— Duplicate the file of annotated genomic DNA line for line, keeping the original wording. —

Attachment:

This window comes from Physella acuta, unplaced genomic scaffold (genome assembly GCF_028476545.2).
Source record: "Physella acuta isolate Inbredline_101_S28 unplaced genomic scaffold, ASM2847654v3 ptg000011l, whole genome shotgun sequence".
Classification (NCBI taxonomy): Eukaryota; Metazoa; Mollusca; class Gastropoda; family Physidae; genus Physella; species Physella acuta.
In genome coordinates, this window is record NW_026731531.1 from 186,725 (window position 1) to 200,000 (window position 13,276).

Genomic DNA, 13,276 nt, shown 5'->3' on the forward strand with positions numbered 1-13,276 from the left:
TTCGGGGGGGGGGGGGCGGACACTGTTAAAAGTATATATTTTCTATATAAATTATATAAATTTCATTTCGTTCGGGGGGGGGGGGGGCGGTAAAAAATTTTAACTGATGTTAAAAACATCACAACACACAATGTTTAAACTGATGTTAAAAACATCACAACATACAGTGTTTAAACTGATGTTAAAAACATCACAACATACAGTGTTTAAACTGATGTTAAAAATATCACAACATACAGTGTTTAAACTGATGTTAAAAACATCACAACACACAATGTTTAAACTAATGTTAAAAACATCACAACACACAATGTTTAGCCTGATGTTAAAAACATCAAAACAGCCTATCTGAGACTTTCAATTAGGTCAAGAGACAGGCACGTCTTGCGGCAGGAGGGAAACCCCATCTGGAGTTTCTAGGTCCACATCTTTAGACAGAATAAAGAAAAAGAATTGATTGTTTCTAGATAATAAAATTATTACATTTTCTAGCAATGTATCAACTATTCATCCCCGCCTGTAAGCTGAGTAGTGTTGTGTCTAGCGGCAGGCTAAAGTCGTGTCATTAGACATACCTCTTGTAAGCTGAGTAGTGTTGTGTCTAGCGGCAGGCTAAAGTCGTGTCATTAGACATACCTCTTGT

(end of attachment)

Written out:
This window comes from Physella acuta, unplaced genomic scaffold (genome assembly GCF_028476545.2).
Source record: "Physella acuta isolate Inbredline_101_S28 unplaced genomic scaffold, ASM2847654v3 ptg000011l, whole genome shotgun sequence".
Classification (NCBI taxonomy): Eukaryota; Metazoa; Mollusca; class Gastropoda; family Physidae; genus Physella; species Physella acuta.
In genome coordinates, this window is record NW_026731531.1 from 186,725 (window position 1) to 200,000 (window position 13,276).

Genomic DNA, 13,276 nt, shown 5'->3' on the forward strand with positions numbered 1-13,276 from the left:
TTCGGGGGGGGGGGGGCGGACACTGTTAAAAGTATATATTTTCTATATAAATTATATAAATTTCATTTCGTTCGGGGGGGGGGGGGGCGGTAAAAAATTTTAACTGATGTTAAAAACATCACAACACACAATGTTTAAACTGATGTTAAAAACATCACAACATACAGTGTTTAAACTGATGTTAAAAACATCACAACATACAGTGTTTAAACTGATGTTAAAAATATCACAACATACAGTGTTTAAACTGATGTTAAAAACATCACAACACACAATGTTTAAACTAATGTTAAAAACATCACAACACACAATGTTTAGCCTGATGTTAAAAACATCAAAACAGCCTATCTGAGACTTTCAATTAGGTCAAGAGACAGGCACGTCTTGCGGCAGGAGGGAAACCCCATCTGGAGTTTCTAGGTCCACATCTTTAGACAGAATAAAGAAAAAGAATTGATTGTTTCTAGATAATAAAATTATTACATTTTCTAGCAATGTATCAACTATTCATCCCCGCCTGTAAGCTGAGTAGTGTTGTGTCTAGCGGCAGGCTAAAGTCGTGTCATTAGACATACCTCTTGTAAGCTGAGTAGTGTTGTGTCTAGCGGCAGGCTAAAGTCGTGTCATTAGACATACCTCTTGT